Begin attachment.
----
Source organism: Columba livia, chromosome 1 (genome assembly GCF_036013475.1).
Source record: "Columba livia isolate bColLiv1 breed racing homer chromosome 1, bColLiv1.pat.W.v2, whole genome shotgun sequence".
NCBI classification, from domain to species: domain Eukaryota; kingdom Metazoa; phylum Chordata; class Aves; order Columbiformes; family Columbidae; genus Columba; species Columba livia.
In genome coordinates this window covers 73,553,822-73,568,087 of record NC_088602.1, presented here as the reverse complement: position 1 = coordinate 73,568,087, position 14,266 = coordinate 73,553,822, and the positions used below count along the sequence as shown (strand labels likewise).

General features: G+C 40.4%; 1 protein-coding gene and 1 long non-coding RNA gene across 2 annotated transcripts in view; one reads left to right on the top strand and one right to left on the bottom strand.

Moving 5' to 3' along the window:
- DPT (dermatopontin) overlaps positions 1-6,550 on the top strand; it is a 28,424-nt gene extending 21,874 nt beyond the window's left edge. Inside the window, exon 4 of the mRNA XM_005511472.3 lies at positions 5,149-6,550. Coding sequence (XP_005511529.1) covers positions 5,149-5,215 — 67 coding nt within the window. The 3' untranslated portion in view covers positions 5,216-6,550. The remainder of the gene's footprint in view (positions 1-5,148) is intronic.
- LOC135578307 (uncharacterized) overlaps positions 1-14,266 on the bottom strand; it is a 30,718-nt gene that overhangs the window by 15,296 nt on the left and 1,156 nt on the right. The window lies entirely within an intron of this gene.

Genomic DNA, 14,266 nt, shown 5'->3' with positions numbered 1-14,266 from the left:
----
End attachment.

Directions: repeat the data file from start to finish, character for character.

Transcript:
Source organism: Columba livia, chromosome 1 (genome assembly GCF_036013475.1).
Source record: "Columba livia isolate bColLiv1 breed racing homer chromosome 1, bColLiv1.pat.W.v2, whole genome shotgun sequence".
NCBI classification, from domain to species: domain Eukaryota; kingdom Metazoa; phylum Chordata; class Aves; order Columbiformes; family Columbidae; genus Columba; species Columba livia.
In genome coordinates this window covers 73,553,822-73,568,087 of record NC_088602.1, presented here as the reverse complement: position 1 = coordinate 73,568,087, position 14,266 = coordinate 73,553,822, and the positions used below count along the sequence as shown (strand labels likewise).

General features: G+C 40.4%; 1 protein-coding gene and 1 long non-coding RNA gene across 2 annotated transcripts in view; one reads left to right on the top strand and one right to left on the bottom strand.

Moving 5' to 3' along the window:
- DPT (dermatopontin) overlaps positions 1-6,550 on the top strand; it is a 28,424-nt gene extending 21,874 nt beyond the window's left edge. Inside the window, exon 4 of the mRNA XM_005511472.3 lies at positions 5,149-6,550. Coding sequence (XP_005511529.1) covers positions 5,149-5,215 — 67 coding nt within the window. The 3' untranslated portion in view covers positions 5,216-6,550. The remainder of the gene's footprint in view (positions 1-5,148) is intronic.
- LOC135578307 (uncharacterized) overlaps positions 1-14,266 on the bottom strand; it is a 30,718-nt gene that overhangs the window by 15,296 nt on the left and 1,156 nt on the right. The window lies entirely within an intron of this gene.

Genomic DNA, 14,266 nt, shown 5'->3' with positions numbered 1-14,266 from the left: